Poaching vs Simmering

Posted On: February 17, 2016

Grilling season is never really over in Austin, TX – but we know that cooler days are ahead and want to be able to prepare our products without wearing a parka. Enter: moist-heating methods! Moist-heating refers to cooking foods with or in a type of liquid. This includes steam, water, wine, stock (anything liquid!)

We’ll be going over different ways to cook with liquid over the next couple of weeks, so make sure to read our previous post about braising. The methods we’ll cover today are poaching and simmering.


Poaching is one of those kitchen tricks that seems difficult to execute, but is actually quite simple once you understand how to do it well. Technically, poaching means cooking your food in a liquid with a temperature between 140°F to 180°F. It’s an excellent choice for delicate and soft foods, like salmon or eggs. We want the water to be hot, but not boiling rapidly so that we can slip our products into the liquid without it breaking. Make sure to watch your items so that they don’t break apart!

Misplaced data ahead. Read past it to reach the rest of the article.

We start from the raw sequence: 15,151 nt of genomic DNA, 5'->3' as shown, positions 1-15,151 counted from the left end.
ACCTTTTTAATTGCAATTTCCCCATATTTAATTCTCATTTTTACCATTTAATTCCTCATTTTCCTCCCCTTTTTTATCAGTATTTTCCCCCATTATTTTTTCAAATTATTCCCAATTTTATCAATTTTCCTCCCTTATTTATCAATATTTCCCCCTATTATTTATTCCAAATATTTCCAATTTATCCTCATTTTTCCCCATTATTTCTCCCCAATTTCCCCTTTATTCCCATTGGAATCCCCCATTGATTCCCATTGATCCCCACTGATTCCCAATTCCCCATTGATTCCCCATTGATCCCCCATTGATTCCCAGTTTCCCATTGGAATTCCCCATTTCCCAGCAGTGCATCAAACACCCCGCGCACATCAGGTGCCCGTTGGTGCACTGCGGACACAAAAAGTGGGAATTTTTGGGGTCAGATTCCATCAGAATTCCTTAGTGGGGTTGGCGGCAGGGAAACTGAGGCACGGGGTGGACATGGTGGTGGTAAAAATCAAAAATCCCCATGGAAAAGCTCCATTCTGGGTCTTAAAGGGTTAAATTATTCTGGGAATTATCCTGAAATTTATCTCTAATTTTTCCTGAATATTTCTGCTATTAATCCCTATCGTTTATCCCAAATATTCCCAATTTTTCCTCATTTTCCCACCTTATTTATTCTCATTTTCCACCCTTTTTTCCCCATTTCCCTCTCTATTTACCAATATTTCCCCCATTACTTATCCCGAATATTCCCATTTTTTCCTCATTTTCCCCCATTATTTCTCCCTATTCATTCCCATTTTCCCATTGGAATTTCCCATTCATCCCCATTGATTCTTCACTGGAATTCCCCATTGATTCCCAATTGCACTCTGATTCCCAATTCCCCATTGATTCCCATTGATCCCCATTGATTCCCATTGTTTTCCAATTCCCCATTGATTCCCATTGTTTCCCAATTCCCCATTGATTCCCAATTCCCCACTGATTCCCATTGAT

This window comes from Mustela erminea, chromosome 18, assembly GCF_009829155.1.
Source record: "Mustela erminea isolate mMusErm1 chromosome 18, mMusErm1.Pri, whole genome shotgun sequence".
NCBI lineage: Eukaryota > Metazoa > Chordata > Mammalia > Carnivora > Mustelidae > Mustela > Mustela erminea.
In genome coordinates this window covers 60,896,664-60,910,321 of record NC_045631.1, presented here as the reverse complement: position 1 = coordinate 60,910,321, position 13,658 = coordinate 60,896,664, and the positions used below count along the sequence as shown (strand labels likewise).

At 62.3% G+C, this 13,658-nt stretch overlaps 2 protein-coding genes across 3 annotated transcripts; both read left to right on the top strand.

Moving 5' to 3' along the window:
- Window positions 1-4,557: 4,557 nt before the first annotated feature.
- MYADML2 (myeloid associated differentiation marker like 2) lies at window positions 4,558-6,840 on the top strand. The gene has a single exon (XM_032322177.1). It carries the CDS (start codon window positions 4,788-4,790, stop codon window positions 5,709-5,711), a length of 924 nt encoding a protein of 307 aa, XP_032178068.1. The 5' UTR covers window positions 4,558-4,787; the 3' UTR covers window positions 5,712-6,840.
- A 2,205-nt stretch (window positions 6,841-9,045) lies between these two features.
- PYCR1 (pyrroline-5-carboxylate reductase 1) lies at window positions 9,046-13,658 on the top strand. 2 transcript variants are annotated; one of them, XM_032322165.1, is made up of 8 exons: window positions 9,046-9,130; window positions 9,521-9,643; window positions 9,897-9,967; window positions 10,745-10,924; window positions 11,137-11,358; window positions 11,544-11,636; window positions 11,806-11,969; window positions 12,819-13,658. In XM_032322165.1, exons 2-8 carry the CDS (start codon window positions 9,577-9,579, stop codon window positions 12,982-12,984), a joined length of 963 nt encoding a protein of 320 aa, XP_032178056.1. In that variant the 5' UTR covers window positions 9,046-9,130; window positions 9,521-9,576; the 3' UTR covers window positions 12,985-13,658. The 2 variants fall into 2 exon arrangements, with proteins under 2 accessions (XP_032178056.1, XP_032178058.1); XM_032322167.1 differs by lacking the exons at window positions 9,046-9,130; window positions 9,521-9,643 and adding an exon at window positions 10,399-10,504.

Another moist cooking method that can needs to be carefully watched at first, simmering refers to the tiny bubbles that rise up from the bottom of your pot. You’ll often find simmering used as a cooking method when the recipe calls for a long and slow cooking process. We simmer sauces, tomato confit, stews, etc.

Simmering will cook your food gently and delicately. Like poaching, this works well with fragile foods. On the other hand, you can use this method to cook tougher cuts of meat, as it will remain moist and tender despite the long cooking time.When simmering, a tiny bubble should be able to break through the surface of the liquid.

What would you like us to demonstrate in our next cooking tutorial? Let us know on FacebookInstagram with Twitter @beetnikfoods!


Bon appétit, ya’ll!

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